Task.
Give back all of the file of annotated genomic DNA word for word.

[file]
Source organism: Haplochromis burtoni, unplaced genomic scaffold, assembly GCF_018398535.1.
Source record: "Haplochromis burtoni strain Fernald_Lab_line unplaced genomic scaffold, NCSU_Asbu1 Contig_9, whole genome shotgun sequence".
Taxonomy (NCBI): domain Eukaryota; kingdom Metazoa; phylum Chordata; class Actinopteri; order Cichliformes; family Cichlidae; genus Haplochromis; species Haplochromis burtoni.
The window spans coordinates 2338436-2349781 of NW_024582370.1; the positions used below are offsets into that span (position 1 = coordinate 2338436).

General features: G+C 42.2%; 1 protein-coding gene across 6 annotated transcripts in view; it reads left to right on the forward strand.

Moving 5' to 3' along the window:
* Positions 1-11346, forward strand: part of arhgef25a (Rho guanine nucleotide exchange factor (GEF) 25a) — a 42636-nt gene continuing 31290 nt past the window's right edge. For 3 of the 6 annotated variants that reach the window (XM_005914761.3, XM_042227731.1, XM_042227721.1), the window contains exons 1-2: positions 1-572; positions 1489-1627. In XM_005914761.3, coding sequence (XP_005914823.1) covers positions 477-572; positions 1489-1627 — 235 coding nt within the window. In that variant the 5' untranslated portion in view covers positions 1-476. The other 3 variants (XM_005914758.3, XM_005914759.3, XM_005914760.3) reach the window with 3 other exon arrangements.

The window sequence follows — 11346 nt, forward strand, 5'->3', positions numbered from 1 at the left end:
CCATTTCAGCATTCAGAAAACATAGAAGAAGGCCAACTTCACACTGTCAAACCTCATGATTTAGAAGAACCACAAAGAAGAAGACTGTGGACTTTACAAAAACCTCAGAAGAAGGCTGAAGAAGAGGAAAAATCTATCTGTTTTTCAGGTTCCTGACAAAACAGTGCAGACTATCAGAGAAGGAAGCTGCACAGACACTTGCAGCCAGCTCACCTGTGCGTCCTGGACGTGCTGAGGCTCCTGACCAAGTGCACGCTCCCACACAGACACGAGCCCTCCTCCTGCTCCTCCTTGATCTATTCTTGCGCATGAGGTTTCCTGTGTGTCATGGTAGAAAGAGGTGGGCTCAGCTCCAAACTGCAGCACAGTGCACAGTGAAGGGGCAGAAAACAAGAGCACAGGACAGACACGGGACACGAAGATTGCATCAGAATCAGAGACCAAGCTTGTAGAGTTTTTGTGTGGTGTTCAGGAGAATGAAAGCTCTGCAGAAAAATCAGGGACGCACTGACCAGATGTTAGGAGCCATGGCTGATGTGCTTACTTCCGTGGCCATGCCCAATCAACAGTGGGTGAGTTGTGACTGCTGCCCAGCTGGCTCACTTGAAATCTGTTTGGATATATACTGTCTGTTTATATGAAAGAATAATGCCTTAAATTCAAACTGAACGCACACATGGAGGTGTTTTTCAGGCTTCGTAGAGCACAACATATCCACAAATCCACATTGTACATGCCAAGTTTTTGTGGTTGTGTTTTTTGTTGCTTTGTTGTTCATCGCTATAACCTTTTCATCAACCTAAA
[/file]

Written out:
Source organism: Haplochromis burtoni, unplaced genomic scaffold, assembly GCF_018398535.1.
Source record: "Haplochromis burtoni strain Fernald_Lab_line unplaced genomic scaffold, NCSU_Asbu1 Contig_9, whole genome shotgun sequence".
Taxonomy (NCBI): domain Eukaryota; kingdom Metazoa; phylum Chordata; class Actinopteri; order Cichliformes; family Cichlidae; genus Haplochromis; species Haplochromis burtoni.
The window spans coordinates 2338436-2349781 of NW_024582370.1; the positions used below are offsets into that span (position 1 = coordinate 2338436).

General features: G+C 42.2%; 1 protein-coding gene across 6 annotated transcripts in view; it reads left to right on the forward strand.

Moving 5' to 3' along the window:
* Positions 1-11346, forward strand: part of arhgef25a (Rho guanine nucleotide exchange factor (GEF) 25a) — a 42636-nt gene continuing 31290 nt past the window's right edge. For 3 of the 6 annotated variants that reach the window (XM_005914761.3, XM_042227731.1, XM_042227721.1), the window contains exons 1-2: positions 1-572; positions 1489-1627. In XM_005914761.3, coding sequence (XP_005914823.1) covers positions 477-572; positions 1489-1627 — 235 coding nt within the window. In that variant the 5' untranslated portion in view covers positions 1-476. The other 3 variants (XM_005914758.3, XM_005914759.3, XM_005914760.3) reach the window with 3 other exon arrangements.

The window sequence follows — 11346 nt, forward strand, 5'->3', positions numbered from 1 at the left end:
CCATTTCAGCATTCAGAAAACATAGAAGAAGGCCAACTTCACACTGTCAAACCTCATGATTTAGAAGAACCACAAAGAAGAAGACTGTGGACTTTACAAAAACCTCAGAAGAAGGCTGAAGAAGAGGAAAAATCTATCTGTTTTTCAGGTTCCTGACAAAACAGTGCAGACTATCAGAGAAGGAAGCTGCACAGACACTTGCAGCCAGCTCACCTGTGCGTCCTGGACGTGCTGAGGCTCCTGACCAAGTGCACGCTCCCACACAGACACGAGCCCTCCTCCTGCTCCTCCTTGATCTATTCTTGCGCATGAGGTTTCCTGTGTGTCATGGTAGAAAGAGGTGGGCTCAGCTCCAAACTGCAGCACAGTGCACAGTGAAGGGGCAGAAAACAAGAGCACAGGACAGACACGGGACACGAAGATTGCATCAGAATCAGAGACCAAGCTTGTAGAGTTTTTGTGTGGTGTTCAGGAGAATGAAAGCTCTGCAGAAAAATCAGGGACGCACTGACCAGATGTTAGGAGCCATGGCTGATGTGCTTACTTCCGTGGCCATGCCCAATCAACAGTGGGTGAGTTGTGACTGCTGCCCAGCTGGCTCACTTGAAATCTGTTTGGATATATACTGTCTGTTTATATGAAAGAATAATGCCTTAAATTCAAACTGAACGCACACATGGAGGTGTTTTTCAGGCTTCGTAGAGCACAACATATCCACAAATCCACATTGTACATGCCAAGTTTTTGTGGTTGTGTTTTTTGTTGCTTTGTTGTTCATCGCTATAACCTTTTCATCAACCTAAA